Native Americans fought on both sides of the Civil War at The Battle of Honey Springs
Early in the Civil War, the Confederacy took control of portions of the Federal forts in Indian Territory and signed alliances with most of its Native American tribal nations. Pro-Union Creeks and Seminoles were forced into refugee camps in pro-Union Kansas.
In 1862, American Indian refugees in Kansas volunteered to fight for the Union. The First Kansas Colored Volunteer Infantry Regiment, composed of African American soldiers and led by Col. James Williams, who was injured, and then by Lt. Col. John Bowles, joined the American Indians in a Union victory at the 1863 Battle of Honey Springs.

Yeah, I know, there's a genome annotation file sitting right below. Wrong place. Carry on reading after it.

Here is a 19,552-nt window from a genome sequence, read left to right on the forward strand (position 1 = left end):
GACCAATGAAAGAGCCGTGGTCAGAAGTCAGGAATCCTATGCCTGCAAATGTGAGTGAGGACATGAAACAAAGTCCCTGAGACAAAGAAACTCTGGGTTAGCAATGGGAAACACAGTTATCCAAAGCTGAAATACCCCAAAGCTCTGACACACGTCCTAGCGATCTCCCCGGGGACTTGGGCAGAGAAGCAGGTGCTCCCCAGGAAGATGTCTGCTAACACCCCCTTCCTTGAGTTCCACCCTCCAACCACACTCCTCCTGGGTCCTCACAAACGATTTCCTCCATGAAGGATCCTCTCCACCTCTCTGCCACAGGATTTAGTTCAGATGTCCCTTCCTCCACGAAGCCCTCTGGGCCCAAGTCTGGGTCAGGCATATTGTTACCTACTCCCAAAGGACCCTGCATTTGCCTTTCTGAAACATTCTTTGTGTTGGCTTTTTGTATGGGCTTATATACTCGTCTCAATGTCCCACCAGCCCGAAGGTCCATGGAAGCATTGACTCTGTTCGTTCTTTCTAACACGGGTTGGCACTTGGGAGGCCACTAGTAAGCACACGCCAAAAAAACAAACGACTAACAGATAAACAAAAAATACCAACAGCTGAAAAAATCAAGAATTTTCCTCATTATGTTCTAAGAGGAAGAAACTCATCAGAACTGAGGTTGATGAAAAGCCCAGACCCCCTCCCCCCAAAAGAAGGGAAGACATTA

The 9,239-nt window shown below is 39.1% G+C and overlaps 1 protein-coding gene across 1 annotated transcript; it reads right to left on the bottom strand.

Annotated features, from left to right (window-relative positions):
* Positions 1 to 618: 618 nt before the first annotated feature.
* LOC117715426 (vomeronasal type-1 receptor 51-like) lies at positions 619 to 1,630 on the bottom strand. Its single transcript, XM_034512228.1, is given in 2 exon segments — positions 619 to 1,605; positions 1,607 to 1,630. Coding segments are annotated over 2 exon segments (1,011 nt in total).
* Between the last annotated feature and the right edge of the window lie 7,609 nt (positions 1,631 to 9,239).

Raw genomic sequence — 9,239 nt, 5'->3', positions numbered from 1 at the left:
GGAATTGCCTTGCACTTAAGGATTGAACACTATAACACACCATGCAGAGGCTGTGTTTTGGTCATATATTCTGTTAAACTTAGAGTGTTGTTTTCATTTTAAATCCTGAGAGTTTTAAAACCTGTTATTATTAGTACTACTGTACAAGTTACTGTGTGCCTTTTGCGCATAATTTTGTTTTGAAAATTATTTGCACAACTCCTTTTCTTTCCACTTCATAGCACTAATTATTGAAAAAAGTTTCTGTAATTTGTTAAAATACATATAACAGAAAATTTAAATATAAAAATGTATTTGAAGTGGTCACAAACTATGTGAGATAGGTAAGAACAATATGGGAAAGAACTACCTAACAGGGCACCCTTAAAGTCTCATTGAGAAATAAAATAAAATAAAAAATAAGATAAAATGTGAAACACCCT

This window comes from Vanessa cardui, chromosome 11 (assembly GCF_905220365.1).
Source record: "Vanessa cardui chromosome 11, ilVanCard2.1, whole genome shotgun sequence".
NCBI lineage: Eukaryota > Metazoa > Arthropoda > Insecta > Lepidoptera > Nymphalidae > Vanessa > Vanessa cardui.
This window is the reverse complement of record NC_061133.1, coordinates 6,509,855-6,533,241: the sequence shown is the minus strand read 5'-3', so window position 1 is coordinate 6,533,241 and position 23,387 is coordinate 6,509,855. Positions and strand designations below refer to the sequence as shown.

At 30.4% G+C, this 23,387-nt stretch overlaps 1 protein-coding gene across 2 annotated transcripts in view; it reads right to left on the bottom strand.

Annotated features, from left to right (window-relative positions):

"On July 17, 1863, the Union and the Confederacy clashed at Honey Springs in the largest engagement to occur in Indian Territory," said Bob Blackburn, executive director of the society. "The diversity of what would become Oklahoma was on display even on the battlefield. White and American Indian soldiers were involved on both sides, and African American soldiers in the First Kansas Colored Infantry were integral to the Union victory."
The Battle of Honey Springs, which was fought near the Honey Springs watering stop along the Texas Road (near Elk Creek and what is now Rentiesville and U.S. 69), involved 9,000 troops. These included 6,000 Confederates under the command of Gen. Douglas H. Cooper, who was planning an attack on Fort Gibson.
Union Gen. James Gilpatrick Blunt decided to march his 3,000 troops, mostly American Indians and African Americans, to head off the Confederates. The American Indians included 1,000 Cherokee, Creek and Seminole families who had made the long trip from Kansas back to Indian Territory.